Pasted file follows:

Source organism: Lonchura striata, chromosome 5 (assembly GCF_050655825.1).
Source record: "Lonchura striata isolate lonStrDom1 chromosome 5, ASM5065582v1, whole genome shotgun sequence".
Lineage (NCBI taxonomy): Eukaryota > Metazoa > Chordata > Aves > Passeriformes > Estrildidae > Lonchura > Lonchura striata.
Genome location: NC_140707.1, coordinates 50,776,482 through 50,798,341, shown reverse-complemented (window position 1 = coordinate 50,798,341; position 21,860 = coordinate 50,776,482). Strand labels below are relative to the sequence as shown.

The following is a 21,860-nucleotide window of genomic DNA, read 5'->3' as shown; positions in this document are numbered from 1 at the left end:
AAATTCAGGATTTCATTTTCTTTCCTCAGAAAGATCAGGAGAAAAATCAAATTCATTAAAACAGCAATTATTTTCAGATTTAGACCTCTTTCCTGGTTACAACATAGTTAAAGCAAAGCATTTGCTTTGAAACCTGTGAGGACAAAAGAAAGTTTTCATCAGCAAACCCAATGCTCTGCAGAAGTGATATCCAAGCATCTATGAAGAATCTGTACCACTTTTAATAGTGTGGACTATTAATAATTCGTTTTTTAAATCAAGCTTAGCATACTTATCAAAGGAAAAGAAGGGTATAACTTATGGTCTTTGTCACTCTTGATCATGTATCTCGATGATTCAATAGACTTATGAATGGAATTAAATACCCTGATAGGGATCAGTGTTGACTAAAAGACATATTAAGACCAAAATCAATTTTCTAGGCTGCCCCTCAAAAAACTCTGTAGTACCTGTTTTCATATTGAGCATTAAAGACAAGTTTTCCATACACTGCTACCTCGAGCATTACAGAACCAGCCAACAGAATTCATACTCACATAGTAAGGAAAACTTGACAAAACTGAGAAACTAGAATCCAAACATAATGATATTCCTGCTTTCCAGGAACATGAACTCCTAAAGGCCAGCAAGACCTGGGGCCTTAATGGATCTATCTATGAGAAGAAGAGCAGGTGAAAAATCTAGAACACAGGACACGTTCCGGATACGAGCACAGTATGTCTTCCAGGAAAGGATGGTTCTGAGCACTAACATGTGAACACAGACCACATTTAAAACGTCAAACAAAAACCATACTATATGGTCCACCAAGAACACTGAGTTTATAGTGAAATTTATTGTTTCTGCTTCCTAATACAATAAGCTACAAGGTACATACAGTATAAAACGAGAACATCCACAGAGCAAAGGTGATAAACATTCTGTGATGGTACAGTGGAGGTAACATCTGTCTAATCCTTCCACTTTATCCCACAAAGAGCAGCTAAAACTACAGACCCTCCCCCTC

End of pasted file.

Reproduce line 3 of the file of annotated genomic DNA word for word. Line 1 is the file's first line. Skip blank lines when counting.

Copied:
Lineage (NCBI taxonomy): Eukaryota > Metazoa > Chordata > Aves > Passeriformes > Estrildidae > Lonchura > Lonchura striata.